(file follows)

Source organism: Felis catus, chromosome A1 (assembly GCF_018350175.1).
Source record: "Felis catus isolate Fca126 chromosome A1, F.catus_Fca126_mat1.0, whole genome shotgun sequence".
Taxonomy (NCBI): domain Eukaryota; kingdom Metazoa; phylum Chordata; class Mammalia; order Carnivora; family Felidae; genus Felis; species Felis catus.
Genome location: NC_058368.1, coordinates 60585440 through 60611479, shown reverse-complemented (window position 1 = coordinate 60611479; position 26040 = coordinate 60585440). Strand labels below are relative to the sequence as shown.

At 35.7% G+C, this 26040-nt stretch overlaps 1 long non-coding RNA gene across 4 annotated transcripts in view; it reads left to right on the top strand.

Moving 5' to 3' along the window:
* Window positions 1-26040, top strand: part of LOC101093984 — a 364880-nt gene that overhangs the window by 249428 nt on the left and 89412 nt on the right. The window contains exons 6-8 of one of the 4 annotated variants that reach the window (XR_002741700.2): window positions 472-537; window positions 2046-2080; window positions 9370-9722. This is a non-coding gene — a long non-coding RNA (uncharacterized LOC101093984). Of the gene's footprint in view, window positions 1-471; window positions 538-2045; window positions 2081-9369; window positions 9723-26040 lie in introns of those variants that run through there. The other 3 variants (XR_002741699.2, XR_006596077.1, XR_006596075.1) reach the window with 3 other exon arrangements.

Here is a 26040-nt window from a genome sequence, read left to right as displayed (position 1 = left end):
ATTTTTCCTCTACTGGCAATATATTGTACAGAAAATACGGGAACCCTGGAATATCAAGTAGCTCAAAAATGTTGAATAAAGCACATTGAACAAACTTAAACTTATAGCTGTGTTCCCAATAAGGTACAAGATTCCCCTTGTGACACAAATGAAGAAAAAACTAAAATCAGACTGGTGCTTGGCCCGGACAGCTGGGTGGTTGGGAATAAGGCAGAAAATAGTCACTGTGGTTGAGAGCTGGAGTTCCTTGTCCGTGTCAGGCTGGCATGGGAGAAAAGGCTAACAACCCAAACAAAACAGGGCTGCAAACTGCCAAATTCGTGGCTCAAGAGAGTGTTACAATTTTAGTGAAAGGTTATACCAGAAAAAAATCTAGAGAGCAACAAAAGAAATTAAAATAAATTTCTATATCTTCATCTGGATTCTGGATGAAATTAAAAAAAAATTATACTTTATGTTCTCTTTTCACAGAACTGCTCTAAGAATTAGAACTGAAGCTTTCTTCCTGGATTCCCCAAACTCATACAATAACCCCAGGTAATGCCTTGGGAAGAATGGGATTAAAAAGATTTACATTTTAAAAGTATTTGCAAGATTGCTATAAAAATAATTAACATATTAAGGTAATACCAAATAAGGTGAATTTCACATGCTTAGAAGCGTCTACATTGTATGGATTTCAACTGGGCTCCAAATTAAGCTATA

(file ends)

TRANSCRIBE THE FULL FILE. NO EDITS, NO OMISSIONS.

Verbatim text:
Source organism: Felis catus, chromosome A1 (assembly GCF_018350175.1).
Source record: "Felis catus isolate Fca126 chromosome A1, F.catus_Fca126_mat1.0, whole genome shotgun sequence".
Taxonomy (NCBI): domain Eukaryota; kingdom Metazoa; phylum Chordata; class Mammalia; order Carnivora; family Felidae; genus Felis; species Felis catus.
Genome location: NC_058368.1, coordinates 60585440 through 60611479, shown reverse-complemented (window position 1 = coordinate 60611479; position 26040 = coordinate 60585440). Strand labels below are relative to the sequence as shown.

At 35.7% G+C, this 26040-nt stretch overlaps 1 long non-coding RNA gene across 4 annotated transcripts in view; it reads left to right on the top strand.

Moving 5' to 3' along the window:
* Window positions 1-26040, top strand: part of LOC101093984 — a 364880-nt gene that overhangs the window by 249428 nt on the left and 89412 nt on the right. The window contains exons 6-8 of one of the 4 annotated variants that reach the window (XR_002741700.2): window positions 472-537; window positions 2046-2080; window positions 9370-9722. This is a non-coding gene — a long non-coding RNA (uncharacterized LOC101093984). Of the gene's footprint in view, window positions 1-471; window positions 538-2045; window positions 2081-9369; window positions 9723-26040 lie in introns of those variants that run through there. The other 3 variants (XR_002741699.2, XR_006596077.1, XR_006596075.1) reach the window with 3 other exon arrangements.

Here is a 26040-nt window from a genome sequence, read left to right as displayed (position 1 = left end):
ATTTTTCCTCTACTGGCAATATATTGTACAGAAAATACGGGAACCCTGGAATATCAAGTAGCTCAAAAATGTTGAATAAAGCACATTGAACAAACTTAAACTTATAGCTGTGTTCCCAATAAGGTACAAGATTCCCCTTGTGACACAAATGAAGAAAAAACTAAAATCAGACTGGTGCTTGGCCCGGACAGCTGGGTGGTTGGGAATAAGGCAGAAAATAGTCACTGTGGTTGAGAGCTGGAGTTCCTTGTCCGTGTCAGGCTGGCATGGGAGAAAAGGCTAACAACCCAAACAAAACAGGGCTGCAAACTGCCAAATTCGTGGCTCAAGAGAGTGTTACAATTTTAGTGAAAGGTTATACCAGAAAAAAATCTAGAGAGCAACAAAAGAAATTAAAATAAATTTCTATATCTTCATCTGGATTCTGGATGAAATTAAAAAAAAATTATACTTTATGTTCTCTTTTCACAGAACTGCTCTAAGAATTAGAACTGAAGCTTTCTTCCTGGATTCCCCAAACTCATACAATAACCCCAGGTAATGCCTTGGGAAGAATGGGATTAAAAAGATTTACATTTTAAAAGTATTTGCAAGATTGCTATAAAAATAATTAACATATTAAGGTAATACCAAATAAGGTGAATTTCACATGCTTAGAAGCGTCTACATTGTATGGATTTCAACTGGGCTCCAAATTAAGCTATA